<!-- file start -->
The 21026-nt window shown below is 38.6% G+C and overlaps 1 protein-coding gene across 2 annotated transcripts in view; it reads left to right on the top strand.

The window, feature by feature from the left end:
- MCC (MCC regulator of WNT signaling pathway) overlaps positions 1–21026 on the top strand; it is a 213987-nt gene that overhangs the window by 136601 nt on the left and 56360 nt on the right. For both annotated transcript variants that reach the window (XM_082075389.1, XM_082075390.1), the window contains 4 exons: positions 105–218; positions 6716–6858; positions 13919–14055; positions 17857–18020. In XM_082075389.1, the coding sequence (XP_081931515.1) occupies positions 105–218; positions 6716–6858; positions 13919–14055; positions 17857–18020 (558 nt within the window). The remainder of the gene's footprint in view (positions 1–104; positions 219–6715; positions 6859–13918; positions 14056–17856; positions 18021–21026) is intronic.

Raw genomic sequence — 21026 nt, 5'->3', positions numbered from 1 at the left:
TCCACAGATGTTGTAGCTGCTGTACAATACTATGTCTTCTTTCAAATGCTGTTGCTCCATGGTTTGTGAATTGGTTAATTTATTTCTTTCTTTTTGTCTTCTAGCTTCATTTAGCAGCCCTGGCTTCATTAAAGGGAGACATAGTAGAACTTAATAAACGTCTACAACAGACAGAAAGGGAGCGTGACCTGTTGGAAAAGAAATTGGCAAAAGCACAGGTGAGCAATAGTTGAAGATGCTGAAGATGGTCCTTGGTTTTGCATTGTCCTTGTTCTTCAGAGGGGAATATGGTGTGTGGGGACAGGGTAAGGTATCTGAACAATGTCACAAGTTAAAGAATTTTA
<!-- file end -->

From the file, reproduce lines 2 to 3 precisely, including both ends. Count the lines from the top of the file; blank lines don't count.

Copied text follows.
The window, feature by feature from the left end:
- MCC (MCC regulator of WNT signaling pathway) overlaps positions 1–21026 on the top strand; it is a 213987-nt gene that overhangs the window by 136601 nt on the left and 56360 nt on the right. For both annotated transcript variants that reach the window (XM_082075389.1, XM_082075390.1), the window contains 4 exons: positions 105–218; positions 6716–6858; positions 13919–14055; positions 17857–18020. In XM_082075389.1, the coding sequence (XP_081931515.1) occupies positions 105–218; positions 6716–6858; positions 13919–14055; positions 17857–18020 (558 nt within the window). The remainder of the gene's footprint in view (positions 1–104; positions 219–6715; positions 6859–13918; positions 14056–17856; positions 18021–21026) is intronic.